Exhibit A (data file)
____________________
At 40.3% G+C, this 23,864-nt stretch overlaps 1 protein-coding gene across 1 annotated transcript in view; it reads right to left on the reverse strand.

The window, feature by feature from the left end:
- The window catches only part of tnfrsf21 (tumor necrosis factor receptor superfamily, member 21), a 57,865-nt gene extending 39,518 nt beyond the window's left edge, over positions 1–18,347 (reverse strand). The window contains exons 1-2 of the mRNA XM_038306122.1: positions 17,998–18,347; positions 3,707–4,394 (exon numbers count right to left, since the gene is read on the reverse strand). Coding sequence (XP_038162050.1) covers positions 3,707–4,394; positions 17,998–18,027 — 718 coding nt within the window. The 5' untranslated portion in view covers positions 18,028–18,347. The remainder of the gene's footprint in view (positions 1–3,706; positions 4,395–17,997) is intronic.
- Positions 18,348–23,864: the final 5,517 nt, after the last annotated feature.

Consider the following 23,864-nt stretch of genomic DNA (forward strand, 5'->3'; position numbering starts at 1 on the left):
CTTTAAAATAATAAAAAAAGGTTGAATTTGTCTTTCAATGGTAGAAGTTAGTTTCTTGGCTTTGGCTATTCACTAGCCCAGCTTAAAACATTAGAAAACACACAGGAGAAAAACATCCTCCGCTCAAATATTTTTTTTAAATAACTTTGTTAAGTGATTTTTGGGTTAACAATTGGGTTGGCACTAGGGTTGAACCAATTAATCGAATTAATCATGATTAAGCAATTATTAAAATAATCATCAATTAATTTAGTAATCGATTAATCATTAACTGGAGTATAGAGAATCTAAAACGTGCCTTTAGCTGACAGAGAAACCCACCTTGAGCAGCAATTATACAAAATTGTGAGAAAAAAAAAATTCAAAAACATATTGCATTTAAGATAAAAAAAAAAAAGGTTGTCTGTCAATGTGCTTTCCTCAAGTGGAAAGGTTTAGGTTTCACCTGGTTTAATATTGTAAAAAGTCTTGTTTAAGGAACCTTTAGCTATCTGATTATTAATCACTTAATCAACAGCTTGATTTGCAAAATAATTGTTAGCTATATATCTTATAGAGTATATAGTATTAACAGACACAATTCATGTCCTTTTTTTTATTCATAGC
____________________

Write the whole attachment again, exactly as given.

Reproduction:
At 40.3% G+C, this 23,864-nt stretch overlaps 1 protein-coding gene across 1 annotated transcript in view; it reads right to left on the reverse strand.

The window, feature by feature from the left end:
- The window catches only part of tnfrsf21 (tumor necrosis factor receptor superfamily, member 21), a 57,865-nt gene extending 39,518 nt beyond the window's left edge, over positions 1–18,347 (reverse strand). The window contains exons 1-2 of the mRNA XM_038306122.1: positions 17,998–18,347; positions 3,707–4,394 (exon numbers count right to left, since the gene is read on the reverse strand). Coding sequence (XP_038162050.1) covers positions 3,707–4,394; positions 17,998–18,027 — 718 coding nt within the window. The 5' untranslated portion in view covers positions 18,028–18,347. The remainder of the gene's footprint in view (positions 1–3,706; positions 4,395–17,997) is intronic.
- Positions 18,348–23,864: the final 5,517 nt, after the last annotated feature.

Consider the following 23,864-nt stretch of genomic DNA (forward strand, 5'->3'; position numbering starts at 1 on the left):
CTTTAAAATAATAAAAAAAGGTTGAATTTGTCTTTCAATGGTAGAAGTTAGTTTCTTGGCTTTGGCTATTCACTAGCCCAGCTTAAAACATTAGAAAACACACAGGAGAAAAACATCCTCCGCTCAAATATTTTTTTTAAATAACTTTGTTAAGTGATTTTTGGGTTAACAATTGGGTTGGCACTAGGGTTGAACCAATTAATCGAATTAATCATGATTAAGCAATTATTAAAATAATCATCAATTAATTTAGTAATCGATTAATCATTAACTGGAGTATAGAGAATCTAAAACGTGCCTTTAGCTGACAGAGAAACCCACCTTGAGCAGCAATTATACAAAATTGTGAGAAAAAAAAAATTCAAAAACATATTGCATTTAAGATAAAAAAAAAAAAGGTTGTCTGTCAATGTGCTTTCCTCAAGTGGAAAGGTTTAGGTTTCACCTGGTTTAATATTGTAAAAAGTCTTGTTTAAGGAACCTTTAGCTATCTGATTATTAATCACTTAATCAACAGCTTGATTTGCAAAATAATTGTTAGCTATATATCTTATAGAGTATATAGTATTAACAGACACAATTCATGTCCTTTTTTTTATTCATAGC